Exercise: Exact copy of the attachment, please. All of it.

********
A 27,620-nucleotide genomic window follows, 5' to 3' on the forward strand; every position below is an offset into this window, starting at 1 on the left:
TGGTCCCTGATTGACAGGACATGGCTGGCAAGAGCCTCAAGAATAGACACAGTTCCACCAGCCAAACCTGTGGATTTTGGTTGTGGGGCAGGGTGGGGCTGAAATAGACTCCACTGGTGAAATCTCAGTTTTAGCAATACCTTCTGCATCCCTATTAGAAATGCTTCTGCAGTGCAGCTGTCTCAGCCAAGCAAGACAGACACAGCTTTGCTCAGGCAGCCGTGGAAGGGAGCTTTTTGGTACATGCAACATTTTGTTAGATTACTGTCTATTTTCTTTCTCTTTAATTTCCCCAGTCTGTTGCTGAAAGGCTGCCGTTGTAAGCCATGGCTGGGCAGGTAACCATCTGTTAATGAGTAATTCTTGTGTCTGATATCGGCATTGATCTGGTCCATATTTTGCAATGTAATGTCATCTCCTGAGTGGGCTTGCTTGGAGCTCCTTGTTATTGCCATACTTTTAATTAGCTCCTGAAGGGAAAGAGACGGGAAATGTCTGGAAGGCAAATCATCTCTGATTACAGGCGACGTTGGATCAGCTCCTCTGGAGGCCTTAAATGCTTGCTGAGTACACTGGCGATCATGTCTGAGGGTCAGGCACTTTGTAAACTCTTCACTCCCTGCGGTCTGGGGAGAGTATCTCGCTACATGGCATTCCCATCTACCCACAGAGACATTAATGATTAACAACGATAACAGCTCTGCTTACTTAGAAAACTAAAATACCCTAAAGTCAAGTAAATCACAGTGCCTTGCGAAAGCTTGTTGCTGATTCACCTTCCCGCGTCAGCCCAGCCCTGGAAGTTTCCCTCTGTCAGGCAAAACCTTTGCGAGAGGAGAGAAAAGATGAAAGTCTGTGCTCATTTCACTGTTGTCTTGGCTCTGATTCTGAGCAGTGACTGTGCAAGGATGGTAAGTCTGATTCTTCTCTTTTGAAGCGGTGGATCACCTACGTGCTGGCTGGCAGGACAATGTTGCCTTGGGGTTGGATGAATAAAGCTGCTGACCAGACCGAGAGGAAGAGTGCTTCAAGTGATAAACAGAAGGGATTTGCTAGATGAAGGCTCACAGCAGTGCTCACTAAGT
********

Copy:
A 27,620-nucleotide genomic window follows, 5' to 3' on the forward strand; every position below is an offset into this window, starting at 1 on the left:
TGGTCCCTGATTGACAGGACATGGCTGGCAAGAGCCTCAAGAATAGACACAGTTCCACCAGCCAAACCTGTGGATTTTGGTTGTGGGGCAGGGTGGGGCTGAAATAGACTCCACTGGTGAAATCTCAGTTTTAGCAATACCTTCTGCATCCCTATTAGAAATGCTTCTGCAGTGCAGCTGTCTCAGCCAAGCAAGACAGACACAGCTTTGCTCAGGCAGCCGTGGAAGGGAGCTTTTTGGTACATGCAACATTTTGTTAGATTACTGTCTATTTTCTTTCTCTTTAATTTCCCCAGTCTGTTGCTGAAAGGCTGCCGTTGTAAGCCATGGCTGGGCAGGTAACCATCTGTTAATGAGTAATTCTTGTGTCTGATATCGGCATTGATCTGGTCCATATTTTGCAATGTAATGTCATCTCCTGAGTGGGCTTGCTTGGAGCTCCTTGTTATTGCCATACTTTTAATTAGCTCCTGAAGGGAAAGAGACGGGAAATGTCTGGAAGGCAAATCATCTCTGATTACAGGCGACGTTGGATCAGCTCCTCTGGAGGCCTTAAATGCTTGCTGAGTACACTGGCGATCATGTCTGAGGGTCAGGCACTTTGTAAACTCTTCACTCCCTGCGGTCTGGGGAGAGTATCTCGCTACATGGCATTCCCATCTACCCACAGAGACATTAATGATTAACAACGATAACAGCTCTGCTTACTTAGAAAACTAAAATACCCTAAAGTCAAGTAAATCACAGTGCCTTGCGAAAGCTTGTTGCTGATTCACCTTCCCGCGTCAGCCCAGCCCTGGAAGTTTCCCTCTGTCAGGCAAAACCTTTGCGAGAGGAGAGAAAAGATGAAAGTCTGTGCTCATTTCACTGTTGTCTTGGCTCTGATTCTGAGCAGTGACTGTGCAAGGATGGTAAGTCTGATTCTTCTCTTTTGAAGCGGTGGATCACCTACGTGCTGGCTGGCAGGACAATGTTGCCTTGGGGTTGGATGAATAAAGCTGCTGACCAGACCGAGAGGAAGAGTGCTTCAAGTGATAAACAGAAGGGATTTGCTAGATGAAGGCTCACAGCAGTGCTCACTAAGT